- Sexual Health Resources Meeting with a healthcare professional regularly to discuss your sexual health concerns and to seek out sexual health is essential. When meeting with a healthcare professional, it is important to discuss your own personal sexual health concerns and needs. These can include requesting reproductive options (including access to birth control or abortion services), the prevention of STIs and HIV (like using condoms, dental dams, or learning about PrEP), ways to address sexual difficulties (like painful sex, vaginal dryness, low desire for sex with partners), or to discuss sexual and reproductive health concerns (like how to safely use sex toys or talk about family planning).
An important aspect of taking charge of your sexual health is partnering with your healthcare provider to help ensure you’re receiving the best care possible. It’s your right to have access to accurate and quality sexual health care, and, at the very least, you should feel like you can trust your provider. Healthcare should be provided to you without judgment. You should feel like what you discuss with a sexual healthcare provider will be kept private or confidential. Here are a few tips to partner with your healthcare provider, when you do go in for your next appointment:
- Write down any questions or concerns that you have and take them with you.
- If you have been experiencing any pain or discomfort, tell your provider about it.
- If you want to receive a specific screening or test, it is okay to ask for it. The provider may ask additional questions or offer information to you. Take the time you need to process it.
- If you do not understand what the provider is telling you, ask them to stop and explain it to you.
- If you are offered medication to take, be sure to ask what kinds of side effects it may have. If you do not like the side effects, you have had a bad experience in the past, or you are uncomfortable with the medication that has been offered, it is okay to ask for other options.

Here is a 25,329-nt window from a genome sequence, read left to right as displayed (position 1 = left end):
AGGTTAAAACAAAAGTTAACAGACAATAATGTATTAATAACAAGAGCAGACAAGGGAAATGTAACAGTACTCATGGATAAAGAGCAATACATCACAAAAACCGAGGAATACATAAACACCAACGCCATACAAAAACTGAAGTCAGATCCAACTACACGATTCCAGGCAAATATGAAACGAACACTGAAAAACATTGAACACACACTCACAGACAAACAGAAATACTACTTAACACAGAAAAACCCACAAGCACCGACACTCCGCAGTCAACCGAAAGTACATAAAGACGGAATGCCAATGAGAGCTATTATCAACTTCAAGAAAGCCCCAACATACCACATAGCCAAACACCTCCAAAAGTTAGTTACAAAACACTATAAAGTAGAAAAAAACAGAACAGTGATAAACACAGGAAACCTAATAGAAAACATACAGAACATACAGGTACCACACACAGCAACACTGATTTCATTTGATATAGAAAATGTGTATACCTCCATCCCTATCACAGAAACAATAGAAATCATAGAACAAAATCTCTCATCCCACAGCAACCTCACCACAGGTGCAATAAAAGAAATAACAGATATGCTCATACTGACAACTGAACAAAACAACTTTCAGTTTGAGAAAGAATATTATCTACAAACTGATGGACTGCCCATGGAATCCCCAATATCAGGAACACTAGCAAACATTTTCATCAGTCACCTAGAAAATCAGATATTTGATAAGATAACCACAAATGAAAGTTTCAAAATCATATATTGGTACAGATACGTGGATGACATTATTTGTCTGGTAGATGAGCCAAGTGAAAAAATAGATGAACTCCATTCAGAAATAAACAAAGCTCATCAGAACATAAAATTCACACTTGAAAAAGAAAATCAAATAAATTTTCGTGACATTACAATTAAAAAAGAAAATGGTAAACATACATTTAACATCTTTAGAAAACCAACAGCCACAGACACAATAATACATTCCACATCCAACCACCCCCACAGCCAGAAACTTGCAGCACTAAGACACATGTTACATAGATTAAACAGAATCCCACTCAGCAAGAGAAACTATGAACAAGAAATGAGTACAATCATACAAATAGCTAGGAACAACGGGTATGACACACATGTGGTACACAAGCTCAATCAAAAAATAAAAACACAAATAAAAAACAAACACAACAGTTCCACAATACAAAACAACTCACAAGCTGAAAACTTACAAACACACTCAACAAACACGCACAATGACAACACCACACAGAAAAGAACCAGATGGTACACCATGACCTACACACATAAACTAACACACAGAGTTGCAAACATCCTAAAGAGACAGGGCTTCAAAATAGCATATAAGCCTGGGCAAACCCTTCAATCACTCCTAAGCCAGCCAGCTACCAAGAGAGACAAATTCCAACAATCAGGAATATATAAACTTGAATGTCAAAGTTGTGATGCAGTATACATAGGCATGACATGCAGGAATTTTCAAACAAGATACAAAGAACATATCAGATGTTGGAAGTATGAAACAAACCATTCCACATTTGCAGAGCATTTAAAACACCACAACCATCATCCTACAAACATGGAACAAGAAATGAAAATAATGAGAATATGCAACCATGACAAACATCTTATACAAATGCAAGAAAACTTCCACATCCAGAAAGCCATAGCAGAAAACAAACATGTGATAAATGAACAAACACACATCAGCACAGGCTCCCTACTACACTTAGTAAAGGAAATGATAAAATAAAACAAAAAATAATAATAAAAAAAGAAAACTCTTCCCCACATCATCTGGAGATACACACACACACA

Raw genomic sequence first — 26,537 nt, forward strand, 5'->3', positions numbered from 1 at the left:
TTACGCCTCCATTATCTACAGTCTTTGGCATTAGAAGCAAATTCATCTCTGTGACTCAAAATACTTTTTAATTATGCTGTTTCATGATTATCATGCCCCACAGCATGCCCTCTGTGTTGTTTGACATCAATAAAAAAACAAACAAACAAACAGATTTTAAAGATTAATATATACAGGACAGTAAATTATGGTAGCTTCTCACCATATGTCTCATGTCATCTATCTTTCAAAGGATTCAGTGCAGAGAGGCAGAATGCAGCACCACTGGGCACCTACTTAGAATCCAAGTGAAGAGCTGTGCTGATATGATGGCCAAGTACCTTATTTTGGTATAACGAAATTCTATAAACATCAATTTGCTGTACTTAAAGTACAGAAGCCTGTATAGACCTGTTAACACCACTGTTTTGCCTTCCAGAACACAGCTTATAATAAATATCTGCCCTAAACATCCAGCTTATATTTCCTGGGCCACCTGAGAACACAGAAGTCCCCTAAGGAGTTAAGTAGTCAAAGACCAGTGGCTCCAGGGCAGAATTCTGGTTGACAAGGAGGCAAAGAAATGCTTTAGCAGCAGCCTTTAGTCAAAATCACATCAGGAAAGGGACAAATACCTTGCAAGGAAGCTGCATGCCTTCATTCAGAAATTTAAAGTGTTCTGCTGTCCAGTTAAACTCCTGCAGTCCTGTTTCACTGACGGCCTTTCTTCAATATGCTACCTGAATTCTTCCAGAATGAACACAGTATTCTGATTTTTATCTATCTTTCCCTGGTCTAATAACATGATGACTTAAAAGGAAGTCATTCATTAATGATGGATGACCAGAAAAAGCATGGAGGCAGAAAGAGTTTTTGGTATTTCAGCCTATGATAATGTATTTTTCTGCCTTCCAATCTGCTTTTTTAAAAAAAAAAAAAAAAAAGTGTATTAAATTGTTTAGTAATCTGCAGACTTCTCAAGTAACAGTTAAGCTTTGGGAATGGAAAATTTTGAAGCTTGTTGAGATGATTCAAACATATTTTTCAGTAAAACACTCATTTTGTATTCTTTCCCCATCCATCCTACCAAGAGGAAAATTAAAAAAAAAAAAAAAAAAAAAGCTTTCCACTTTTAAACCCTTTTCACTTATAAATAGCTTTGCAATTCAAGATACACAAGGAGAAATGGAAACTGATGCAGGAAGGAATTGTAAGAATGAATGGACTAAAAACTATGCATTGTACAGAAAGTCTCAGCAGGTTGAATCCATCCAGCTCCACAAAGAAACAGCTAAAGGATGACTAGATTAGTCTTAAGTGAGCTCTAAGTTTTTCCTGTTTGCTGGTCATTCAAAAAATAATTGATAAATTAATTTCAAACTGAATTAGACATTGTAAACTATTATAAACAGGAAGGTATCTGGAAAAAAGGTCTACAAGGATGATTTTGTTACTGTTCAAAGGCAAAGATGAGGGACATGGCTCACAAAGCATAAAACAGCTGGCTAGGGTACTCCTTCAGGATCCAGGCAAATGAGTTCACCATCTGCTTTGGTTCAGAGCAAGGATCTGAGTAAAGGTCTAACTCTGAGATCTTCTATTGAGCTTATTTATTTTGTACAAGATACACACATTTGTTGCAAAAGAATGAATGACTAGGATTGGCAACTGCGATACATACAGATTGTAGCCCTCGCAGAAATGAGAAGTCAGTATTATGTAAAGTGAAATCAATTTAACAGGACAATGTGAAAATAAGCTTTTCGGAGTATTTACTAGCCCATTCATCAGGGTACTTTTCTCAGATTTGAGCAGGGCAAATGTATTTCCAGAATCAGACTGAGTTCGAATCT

The key to having a positive sexual healthcare experience is to work together with the provider. When you are able to feel heard in the appointment and the provider is able to offer you their medical advice, then you and the provider can work together to agree on the options that are best for you.
Information was provided by Dr. Ashley Townes and can be found in the citation below:
Townes A, Herbenick D. (In Press, 2020). Black women’s sex lives matter: Tips for talking with your healthcare provider. American Journal of Sexuality Education, https://10.1080/15546128.2020.1721389
Ashley TownesPhD, MPH, Epidemiologist at Centers for Disease Control
Dr. Townes has experience working as a Community Health Educator and Disease Intervention Specialist in Cincinnati and the surrounding areas. She has worked on several initiatives related to the dissemination of national HIV prevention and care campaign materials tailored for African Americans, Hispanic/Latinx, and transgender women of color. Dr. Townes has taught collegiate-level Human Sexuality courses, served as an Epidemiologist at the Ohio Department of Health, and currently works as an ORISE Postdoctoral Research Fellow in the Division of HIV/AIDS Prevention’s Epidemiology Branch at the Centers for Disease Control and Prevention in Atlanta, GA.
Ashley’s research background includes work on the sexual experiences of African American/Black women accessing health information and utilizing sexual health services. In 2018, she received grant funding from the Patty Brisben Foundation for Women’s Sexual Health to translate sexual health research data into educational materials. Her career interests are aimed at providing quality sexual education and working towards health equity.